Ant Man, the latest movie to roll off Marvel Studios’ seemingly never-ending conveyor belt, is the love child of Iron Man 3 and Guardians of the Galaxy.

Okay, now to defend ourselves.

Like Iron Man 3, Ant Man has the difficult job of being the first Marvel movie to follow an Avengers movie. Iron Man 3 had to follow the original movie and Ant Man is trailing behind the Age of Ultron. While Iron Man 3 did have a tougher time, being the sequel to two different films (Iron man 2 and Avengers), Ant Man has it slightly easier being the first entry in its franchise.

You can bet your arc reactor that the mentions of Iron Man and the Avengers feature in this movie. While you may become irritated by the constant mentions, it’s a great pay-off – Ant Man arrives with the sense that it’s an episode set in a universe that’s already established with a deep mythos.

Ant Man also borrows the plot template from a lot of first entries in superhero franchises. The plot follows the predictable path from hero origin, to training montage, to big final battle. We’ve seen this sort of thing before – even if we have to admit Ant Man manages to keep things feeling fresh throughout.

The original Ant Man is Hank Pym (played by Michael Douglas), but we won’t get to see him kicking tiny butts in this movie, because he spends most of it quarterbacking the action as an elderly gentleman. For reasons we won’t spoil, a convicted criminal played by Paul Rudd has to take up the suit and go about shrinking. The first scene of Rudd’s character is of him in a prison, which isn’t where we’d usually find our superhero protagonist. 

Speaking of heroes and prisons, we did mention Guardians of the Galaxy. Aside from the similarities of criminals becoming heroes, Ant Man tries it damnedest to be funny and playful. And you know what? It succeeds.

Besides great visual gags involving strange scale, there are some laugh-out-loud moments this movie. A particular stand out is Rudd’s entourage of criminal friends. From the start you’d believe they’d be a tacked on trio of idiots to provide some humour, but they actually play a big part in the plot and are damn entertaining too. Every time we saw Michael Peña’s  character we knew that scene would be funny.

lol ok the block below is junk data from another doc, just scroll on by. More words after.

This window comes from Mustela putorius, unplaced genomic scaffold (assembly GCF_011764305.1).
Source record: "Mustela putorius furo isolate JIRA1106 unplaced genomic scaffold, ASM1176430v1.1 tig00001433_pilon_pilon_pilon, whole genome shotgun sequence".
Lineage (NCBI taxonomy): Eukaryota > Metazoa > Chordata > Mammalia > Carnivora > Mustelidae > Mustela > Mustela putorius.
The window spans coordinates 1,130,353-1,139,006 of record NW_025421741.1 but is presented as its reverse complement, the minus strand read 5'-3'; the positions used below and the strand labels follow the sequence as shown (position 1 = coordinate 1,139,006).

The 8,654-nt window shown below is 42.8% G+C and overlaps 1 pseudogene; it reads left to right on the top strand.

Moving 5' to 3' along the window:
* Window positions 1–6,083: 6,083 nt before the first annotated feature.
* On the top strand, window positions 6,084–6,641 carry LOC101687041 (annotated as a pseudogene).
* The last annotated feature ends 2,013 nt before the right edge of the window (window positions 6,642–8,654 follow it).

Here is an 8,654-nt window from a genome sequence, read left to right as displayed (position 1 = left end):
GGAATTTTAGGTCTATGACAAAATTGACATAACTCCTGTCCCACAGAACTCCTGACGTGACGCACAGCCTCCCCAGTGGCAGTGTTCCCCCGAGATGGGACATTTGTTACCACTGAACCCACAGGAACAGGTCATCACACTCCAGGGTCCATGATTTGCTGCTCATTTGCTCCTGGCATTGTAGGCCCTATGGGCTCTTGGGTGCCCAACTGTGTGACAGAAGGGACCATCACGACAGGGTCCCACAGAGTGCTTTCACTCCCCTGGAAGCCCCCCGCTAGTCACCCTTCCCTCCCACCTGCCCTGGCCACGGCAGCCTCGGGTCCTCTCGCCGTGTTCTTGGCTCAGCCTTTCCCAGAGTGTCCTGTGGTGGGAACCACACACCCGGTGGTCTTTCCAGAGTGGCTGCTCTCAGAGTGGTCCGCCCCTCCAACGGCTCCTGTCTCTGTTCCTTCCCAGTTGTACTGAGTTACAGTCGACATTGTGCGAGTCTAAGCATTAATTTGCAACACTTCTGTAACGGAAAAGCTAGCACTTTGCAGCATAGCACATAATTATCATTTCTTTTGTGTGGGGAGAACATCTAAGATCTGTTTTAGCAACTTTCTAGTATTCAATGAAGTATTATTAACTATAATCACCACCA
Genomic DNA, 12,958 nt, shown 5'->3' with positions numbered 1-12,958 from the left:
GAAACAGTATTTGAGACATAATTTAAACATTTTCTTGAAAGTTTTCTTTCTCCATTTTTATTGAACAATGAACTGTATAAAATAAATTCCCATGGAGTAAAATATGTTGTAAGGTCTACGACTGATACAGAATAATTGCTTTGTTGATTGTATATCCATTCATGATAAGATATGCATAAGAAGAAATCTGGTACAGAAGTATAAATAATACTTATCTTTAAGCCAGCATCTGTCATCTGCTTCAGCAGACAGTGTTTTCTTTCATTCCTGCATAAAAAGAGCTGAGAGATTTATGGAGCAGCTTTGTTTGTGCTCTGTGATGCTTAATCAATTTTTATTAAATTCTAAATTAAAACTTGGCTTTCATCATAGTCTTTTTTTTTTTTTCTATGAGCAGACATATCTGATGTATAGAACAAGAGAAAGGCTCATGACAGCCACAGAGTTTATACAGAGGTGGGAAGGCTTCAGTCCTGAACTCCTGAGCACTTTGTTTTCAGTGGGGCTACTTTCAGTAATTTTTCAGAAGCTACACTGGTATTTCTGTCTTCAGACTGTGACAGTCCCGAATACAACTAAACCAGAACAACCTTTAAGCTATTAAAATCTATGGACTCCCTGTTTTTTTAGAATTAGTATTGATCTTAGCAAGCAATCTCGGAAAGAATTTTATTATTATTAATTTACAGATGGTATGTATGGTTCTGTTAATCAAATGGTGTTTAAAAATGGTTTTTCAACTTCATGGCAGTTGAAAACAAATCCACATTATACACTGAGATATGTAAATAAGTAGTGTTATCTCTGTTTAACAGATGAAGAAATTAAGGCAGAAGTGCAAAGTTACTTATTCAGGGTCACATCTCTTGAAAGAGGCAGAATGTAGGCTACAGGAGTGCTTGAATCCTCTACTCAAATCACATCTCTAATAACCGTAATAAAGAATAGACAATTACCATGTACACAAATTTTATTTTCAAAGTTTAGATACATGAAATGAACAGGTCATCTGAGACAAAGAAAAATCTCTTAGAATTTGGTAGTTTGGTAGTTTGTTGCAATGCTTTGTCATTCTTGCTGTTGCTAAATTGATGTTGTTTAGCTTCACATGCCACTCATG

With the comparisons over, how does this stand on its own? Unfortunately, Ant Man is another one of those “turn your brain off or be annoyed” stories. Not factoring in the pseudo science that makes up most superhero movies (which is particularly annoying in this, because it focuses on it so heavily), the amount of times we sighed because of a ridiculous convenience or plot “twist” was too damn high. The plot is strung together so tenuously that any plan the characters make falls into place by sheer luck, or rather poor screenwriting.

These problems also extend to the characters, who seem to make decisions based on someone flipping a switch instead of, ya know, actual human motivation.

Everyone who gets any appreciable screen time is either so dumb they shouldn’t be allowed to operate a hamburger, or so inept that you just don’t want to root for them. The only character who gets a pass is the young child, because have you ever seen a kid try to eat a hamburger?

The last annoyance is the inconstant rules of the movie. We’re clearly told about the how and why the physics of shrinking and enlarging works… only for the movie to turn around and disobey every last one one of them. Again, you’ll have to ignore this.

Aside from the humour and charm, Ant Man’s greatest asset is the fun to be had with the visual aspects of this particular superhero. Seeing Ant Man ride a flying ant into battle, fighting the force of a vacuum cleaner, and shrinking down to atomic level is great. The 3D of the movie is actually justified, and you can see it safe in the knowledge that blurring and ghosting wont ruin the experience.

The score is forgettable but that’s not a problem, and the settings are serviceable. Nothing special to see or hear there.

So, judgement time, should you see Ant Man? Well, if you’re a fan of Marvel this review is probably moot and you’re going to see it regardless, but we can safely say that it’s a fun movie and it is more than worth your time and money. Don’t expect much in the way of  logic and you’ll be fine.

Oh, and there are two post credit scenes. Do with that information what you must.

Verdict A mound of terrible conveniences and contrivances that is thankfully saved by its charm and interesting fight scenes 70%